Solitude versus Engagement

Most of the multiple posts I’ve written over the past several days will remain drafts for the foreseeable future. None of them have so far captured what’s been on my mind, at least not in a way that I’m willing to share with that tiny sliver of the world that might happen by my blog. I suppose part of the problem is that I don’t quite know what’s been on my mind. I know only that it combines darkness with fear. Perhaps I’m uneasy about the status of my health; whether cancer and/or its subsequent treatment are the only things causing my pains. I’ve been uneasy about that for months. I questioned my surgeon, during my post-surgery follow-up, about feeling bloated on my right side. He dismissed it as nothing of concern. Three-plus months later, though, it’s still a concern, meritorious of concern or not. And my esophagitis, still problematic more than three weeks after my last radiation treatment, makes swallowing hard. Maybe it’s all hypochondria. I’d rather think my mental state is out of kilter than to think my physical condition is precarious.

But none of that stuff explains the other stuff. The stuff surrounding a vague sense that I’m ready to abandon this place I live and try someplace new. It’s not so vague, actually. It’s becoming more acute with each passing day. But I’ve had those acute sensations before, thoughts about wanting to leave and try on a new life. They pass. But not always. And not completely. Maybe those lingering wishes to “move on” explain why, even after affirmatively abandoning the idea of living out of an RV, I’m still envious of people who have the option of waking up one day and simply leaving.

What keeps us tied to a place? For me, it’s the financial shackles: home ownership, vehicle registrations, etc. All the legal entanglements that trap us into setting up webs that make it hard to escape. We do it to ourselves. We set down roots that are hard to cut. On the one hand, that may make us feel like we’ve found “home.” On the other, the roots are like manacles, tying us to a prison of of our own making. It’s self-incarceration.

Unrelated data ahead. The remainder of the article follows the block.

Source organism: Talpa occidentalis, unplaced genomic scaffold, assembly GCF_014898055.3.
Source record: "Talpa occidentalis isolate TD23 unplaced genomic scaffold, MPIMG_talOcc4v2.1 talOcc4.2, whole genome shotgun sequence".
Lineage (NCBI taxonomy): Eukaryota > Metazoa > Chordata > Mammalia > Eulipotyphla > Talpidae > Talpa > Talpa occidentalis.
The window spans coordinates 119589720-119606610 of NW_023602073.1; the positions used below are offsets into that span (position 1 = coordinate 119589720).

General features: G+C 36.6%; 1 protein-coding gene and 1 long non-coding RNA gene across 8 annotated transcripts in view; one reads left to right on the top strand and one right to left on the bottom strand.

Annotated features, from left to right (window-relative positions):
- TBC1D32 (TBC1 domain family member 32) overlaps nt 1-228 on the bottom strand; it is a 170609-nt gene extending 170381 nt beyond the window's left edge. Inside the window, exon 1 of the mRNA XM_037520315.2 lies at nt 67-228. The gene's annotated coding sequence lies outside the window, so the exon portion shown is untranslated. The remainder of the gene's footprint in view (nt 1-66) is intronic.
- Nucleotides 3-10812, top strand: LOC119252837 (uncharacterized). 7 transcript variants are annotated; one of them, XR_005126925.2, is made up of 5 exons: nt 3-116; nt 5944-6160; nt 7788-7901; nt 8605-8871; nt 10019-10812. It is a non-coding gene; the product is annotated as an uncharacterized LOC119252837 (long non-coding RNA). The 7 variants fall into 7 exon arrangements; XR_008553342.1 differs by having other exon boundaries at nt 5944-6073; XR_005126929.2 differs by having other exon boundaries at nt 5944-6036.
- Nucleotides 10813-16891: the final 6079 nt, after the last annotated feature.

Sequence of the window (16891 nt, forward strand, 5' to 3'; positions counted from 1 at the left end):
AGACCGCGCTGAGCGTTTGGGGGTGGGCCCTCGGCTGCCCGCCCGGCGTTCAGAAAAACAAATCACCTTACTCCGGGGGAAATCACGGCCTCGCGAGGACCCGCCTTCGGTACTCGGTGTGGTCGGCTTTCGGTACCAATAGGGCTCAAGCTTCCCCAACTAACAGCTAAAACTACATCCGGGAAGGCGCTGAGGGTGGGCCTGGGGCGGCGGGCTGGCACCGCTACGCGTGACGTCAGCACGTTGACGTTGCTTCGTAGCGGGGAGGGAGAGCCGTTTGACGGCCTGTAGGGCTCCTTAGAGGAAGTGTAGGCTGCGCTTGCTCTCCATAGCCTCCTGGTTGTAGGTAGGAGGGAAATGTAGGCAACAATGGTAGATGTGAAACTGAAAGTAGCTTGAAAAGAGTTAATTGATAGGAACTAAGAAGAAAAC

These thoughts flood my mind the day after I finally unwrapped and hung on our mug rack, newly-affixed to the wall, a bunch of mugs we’ve been carting around with us during our moves since 1997. Maybe that act triggered the most recent sense of being chained to a place to which I do not want to be chained. It’s not just this place. It’s any place. I don’t want to feel trapped in a place. Even this place, where I’ve come closer than other places, to establishing friendships. Coming closer, though, is not the same as actually reaching that point. I don’t think my personality can take me to that point. It’s either my personality or the personalities of dozens of other people. The mug rack, though, is now a commitment. Putting it up requires me to acknowledge greater permanence than I want to have to acknowledge.

I’m in the mood this morning to feel the sense of isolation I think I’d feel if I were to wake up in a tiny adobe shelter in the hinterlands of New Mexico. I wonder why that distance from other human beings is so appealing sometimes? I don’t know. There’s so much I don’t know about my self and my moods. I know, this morning, that I prefer solitude to engagement.

About John Swinburn

"Love not what you are but what you may become."― Miguel de Cervantes
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